Dear God, can I please have ...

Proof that God exists, perhaps? He has a postbox and an address. All you need write is “to God, Jerusalem” and the postman will deliver it for you. Though it might take some time.

Every year, the staff at Israel Post’s dead letter office in Jerusalem receive hundreds of letters addressed to God.
But it is only when Christmas approaches that they get around to dealing with them.

Once a year, they open the messages and slip them between cracks of the Western Wall, Judaism’s holiest site. Known as the Kotel to Israelis and as the Wailing Wall to others, it is venerated as the last remnant of King David’s temple.

Most dead letters are a simple return-to-sender job, says Avi Yaniv, who runs the dead letter office “but in between these letters we also receive letters to God and because we have no address other than the Wailing Wall, we put them there”.

This year, says Yaniv, there were around 2 000 notes addressed to the Almighty.

As if the postman might be confused about the identity of the recipient, some of the envelopes read: “The Holy, The Great and Big Temple”; “His Reverence, The High Priest, The Holy Temple of God, Jerusalem Holy City of God, Holy Land of Israel”; and “To Almighty God, Alfa and Omega, Jerusalem, Israel”.

Yaniv says Israel Post also receives letters to Jesus Christ, the Virgin Mary and King David, but the chief rabbi at the Western Wall permits only those addressed “to God” to be delivered.

Upon arrival, the mail is sorted into boxes. Correspondence destined for the Wall goes into boxes marked “to God”.

Some mail defeats even the powers of God’s postman, however, and it winds up in a section marked “strange letters”.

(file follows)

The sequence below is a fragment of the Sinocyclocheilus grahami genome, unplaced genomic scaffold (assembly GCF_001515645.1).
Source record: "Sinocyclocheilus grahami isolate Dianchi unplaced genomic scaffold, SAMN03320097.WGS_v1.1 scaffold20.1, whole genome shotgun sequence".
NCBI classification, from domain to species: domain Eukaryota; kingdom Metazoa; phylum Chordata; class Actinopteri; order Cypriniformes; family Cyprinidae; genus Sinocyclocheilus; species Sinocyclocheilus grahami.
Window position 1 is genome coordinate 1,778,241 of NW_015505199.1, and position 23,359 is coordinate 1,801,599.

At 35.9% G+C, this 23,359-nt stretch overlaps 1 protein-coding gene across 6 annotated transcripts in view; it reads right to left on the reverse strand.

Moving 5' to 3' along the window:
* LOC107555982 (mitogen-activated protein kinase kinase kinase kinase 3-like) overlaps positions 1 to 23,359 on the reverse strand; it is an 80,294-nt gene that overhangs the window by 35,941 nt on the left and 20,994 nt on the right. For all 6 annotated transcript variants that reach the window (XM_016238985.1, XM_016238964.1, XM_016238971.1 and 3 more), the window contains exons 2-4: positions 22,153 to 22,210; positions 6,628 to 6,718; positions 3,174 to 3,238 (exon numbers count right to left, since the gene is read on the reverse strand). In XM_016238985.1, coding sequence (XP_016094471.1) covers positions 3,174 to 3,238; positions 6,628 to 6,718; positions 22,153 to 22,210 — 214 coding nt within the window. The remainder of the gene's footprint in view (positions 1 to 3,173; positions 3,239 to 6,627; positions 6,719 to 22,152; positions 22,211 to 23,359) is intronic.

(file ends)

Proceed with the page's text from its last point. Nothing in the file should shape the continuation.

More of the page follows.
One note was addressed to Moshe Dayan, the Israeli military and political leader who died in 1981. Another was sent to Ploni Almoni, which is Hebrew for “anyone”.

Around 90% of the letters to God are from Christians, but Yaniv says he would never deliver them to the Church of the Holy Sepulchre, Christendom’s holiest site in Jerusalem. “They write to God, not a church,” he declares.

The letters come from all over the world, but this year one from Morocco prompted particular interest. It’s the first time someone from the Arab world has written to God in Israel, Yaniv says.

Regardless of origin, the writers have one thing in common; they usually want something from God. Some write their address on the back of the envelope as if they expect a reply.

One man sent his lottery numbers in the hope that God could help him out.

Another man from Russia asked for God’s assistance in bedding a Hollywood actress. Some seek comfort, such as one widower still grieving over his lost wife.

“He wrote that he really missed her. He asked God to bring his wife to him in his dream so that he could see her one more time,” Yaniv said.

“They ask God for everything,” Yaniv says. “But last month I found a letter from a person who didn’t ask for anything. On the contrary, he thanked God for what he had. He had a good wife, a good house and a good job.”—

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